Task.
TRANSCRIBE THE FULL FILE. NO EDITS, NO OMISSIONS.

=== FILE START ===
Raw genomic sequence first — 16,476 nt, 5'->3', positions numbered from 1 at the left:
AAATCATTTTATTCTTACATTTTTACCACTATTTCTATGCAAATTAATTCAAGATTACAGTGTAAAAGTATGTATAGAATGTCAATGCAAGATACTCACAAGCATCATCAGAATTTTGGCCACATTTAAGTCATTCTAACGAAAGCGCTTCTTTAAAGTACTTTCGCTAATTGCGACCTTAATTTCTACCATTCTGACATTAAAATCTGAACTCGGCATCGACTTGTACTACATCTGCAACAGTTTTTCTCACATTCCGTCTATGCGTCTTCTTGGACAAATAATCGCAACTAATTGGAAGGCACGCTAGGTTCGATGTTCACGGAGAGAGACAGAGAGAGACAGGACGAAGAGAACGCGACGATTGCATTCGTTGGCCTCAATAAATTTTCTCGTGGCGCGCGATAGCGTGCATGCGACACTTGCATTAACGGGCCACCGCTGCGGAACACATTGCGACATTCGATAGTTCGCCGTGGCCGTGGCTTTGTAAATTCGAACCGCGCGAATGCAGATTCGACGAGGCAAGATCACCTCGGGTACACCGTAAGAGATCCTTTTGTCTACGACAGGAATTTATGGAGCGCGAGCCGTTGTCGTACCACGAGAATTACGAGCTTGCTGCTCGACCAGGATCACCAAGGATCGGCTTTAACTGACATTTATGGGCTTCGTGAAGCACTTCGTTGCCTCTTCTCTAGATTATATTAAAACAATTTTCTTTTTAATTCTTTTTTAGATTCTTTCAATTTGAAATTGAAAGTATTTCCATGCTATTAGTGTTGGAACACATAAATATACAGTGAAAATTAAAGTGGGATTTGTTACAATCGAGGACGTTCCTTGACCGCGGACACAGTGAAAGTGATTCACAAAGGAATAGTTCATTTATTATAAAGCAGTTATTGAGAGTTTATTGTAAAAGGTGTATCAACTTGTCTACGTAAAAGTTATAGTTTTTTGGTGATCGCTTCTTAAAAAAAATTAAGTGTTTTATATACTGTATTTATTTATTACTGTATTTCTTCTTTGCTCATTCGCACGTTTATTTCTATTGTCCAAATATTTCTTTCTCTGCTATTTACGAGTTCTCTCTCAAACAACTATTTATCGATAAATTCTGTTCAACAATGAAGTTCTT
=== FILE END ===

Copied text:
Raw genomic sequence first — 16,476 nt, 5'->3', positions numbered from 1 at the left:
AAATCATTTTATTCTTACATTTTTACCACTATTTCTATGCAAATTAATTCAAGATTACAGTGTAAAAGTATGTATAGAATGTCAATGCAAGATACTCACAAGCATCATCAGAATTTTGGCCACATTTAAGTCATTCTAACGAAAGCGCTTCTTTAAAGTACTTTCGCTAATTGCGACCTTAATTTCTACCATTCTGACATTAAAATCTGAACTCGGCATCGACTTGTACTACATCTGCAACAGTTTTTCTCACATTCCGTCTATGCGTCTTCTTGGACAAATAATCGCAACTAATTGGAAGGCACGCTAGGTTCGATGTTCACGGAGAGAGACAGAGAGAGACAGGACGAAGAGAACGCGACGATTGCATTCGTTGGCCTCAATAAATTTTCTCGTGGCGCGCGATAGCGTGCATGCGACACTTGCATTAACGGGCCACCGCTGCGGAACACATTGCGACATTCGATAGTTCGCCGTGGCCGTGGCTTTGTAAATTCGAACCGCGCGAATGCAGATTCGACGAGGCAAGATCACCTCGGGTACACCGTAAGAGATCCTTTTGTCTACGACAGGAATTTATGGAGCGCGAGCCGTTGTCGTACCACGAGAATTACGAGCTTGCTGCTCGACCAGGATCACCAAGGATCGGCTTTAACTGACATTTATGGGCTTCGTGAAGCACTTCGTTGCCTCTTCTCTAGATTATATTAAAACAATTTTCTTTTTAATTCTTTTTTAGATTCTTTCAATTTGAAATTGAAAGTATTTCCATGCTATTAGTGTTGGAACACATAAATATACAGTGAAAATTAAAGTGGGATTTGTTACAATCGAGGACGTTCCTTGACCGCGGACACAGTGAAAGTGATTCACAAAGGAATAGTTCATTTATTATAAAGCAGTTATTGAGAGTTTATTGTAAAAGGTGTATCAACTTGTCTACGTAAAAGTTATAGTTTTTTGGTGATCGCTTCTTAAAAAAAATTAAGTGTTTTATATACTGTATTTATTTATTACTGTATTTCTTCTTTGCTCATTCGCACGTTTATTTCTATTGTCCAAATATTTCTTTCTCTGCTATTTACGAGTTCTCTCTCAAACAACTATTTATCGATAAATTCTGTTCAACAATGAAGTTCTT